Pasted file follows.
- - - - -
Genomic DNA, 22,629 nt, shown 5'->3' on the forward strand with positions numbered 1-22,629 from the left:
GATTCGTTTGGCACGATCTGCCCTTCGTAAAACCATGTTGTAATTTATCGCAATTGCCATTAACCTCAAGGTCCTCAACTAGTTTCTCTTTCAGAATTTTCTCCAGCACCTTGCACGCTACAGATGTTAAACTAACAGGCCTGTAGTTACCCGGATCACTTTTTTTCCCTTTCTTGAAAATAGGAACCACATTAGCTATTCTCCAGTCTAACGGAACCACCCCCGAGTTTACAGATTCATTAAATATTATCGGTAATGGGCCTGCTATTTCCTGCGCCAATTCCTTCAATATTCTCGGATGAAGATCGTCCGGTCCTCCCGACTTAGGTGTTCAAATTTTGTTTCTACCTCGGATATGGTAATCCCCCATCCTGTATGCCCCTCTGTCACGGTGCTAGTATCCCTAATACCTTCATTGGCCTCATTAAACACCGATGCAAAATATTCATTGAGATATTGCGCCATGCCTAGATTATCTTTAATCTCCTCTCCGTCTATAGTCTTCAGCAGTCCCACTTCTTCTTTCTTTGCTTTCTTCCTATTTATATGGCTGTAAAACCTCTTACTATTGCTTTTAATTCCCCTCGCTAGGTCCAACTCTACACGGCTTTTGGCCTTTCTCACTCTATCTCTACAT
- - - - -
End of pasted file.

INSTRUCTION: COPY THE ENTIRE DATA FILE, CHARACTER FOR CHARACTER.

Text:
Genomic DNA, 22,629 nt, shown 5'->3' on the forward strand with positions numbered 1-22,629 from the left:
GATTCGTTTGGCACGATCTGCCCTTCGTAAAACCATGTTGTAATTTATCGCAATTGCCATTAACCTCAAGGTCCTCAACTAGTTTCTCTTTCAGAATTTTCTCCAGCACCTTGCACGCTACAGATGTTAAACTAACAGGCCTGTAGTTACCCGGATCACTTTTTTTCCCTTTCTTGAAAATAGGAACCACATTAGCTATTCTCCAGTCTAACGGAACCACCCCCGAGTTTACAGATTCATTAAATATTATCGGTAATGGGCCTGCTATTTCCTGCGCCAATTCCTTCAATATTCTCGGATGAAGATCGTCCGGTCCTCCCGACTTAGGTGTTCAAATTTTGTTTCTACCTCGGATATGGTAATCCCCCATCCTGTATGCCCCTCTGTCACGGTGCTAGTATCCCTAATACCTTCATTGGCCTCATTAAACACCGATGCAAAATATTCATTGAGATATTGCGCCATGCCTAGATTATCTTTAATCTCCTCTCCGTCTATAGTCTTCAGCAGTCCCACTTCTTCTTTCTTTGCTTTCTTCCTATTTATATGGCTGTAAAACCTCTTACTATTGCTTTTAATTCCCCTCGCTAGGTCCAACTCTACACGGCTTTTGGCCTTTCTCACTCTATCTCTACAT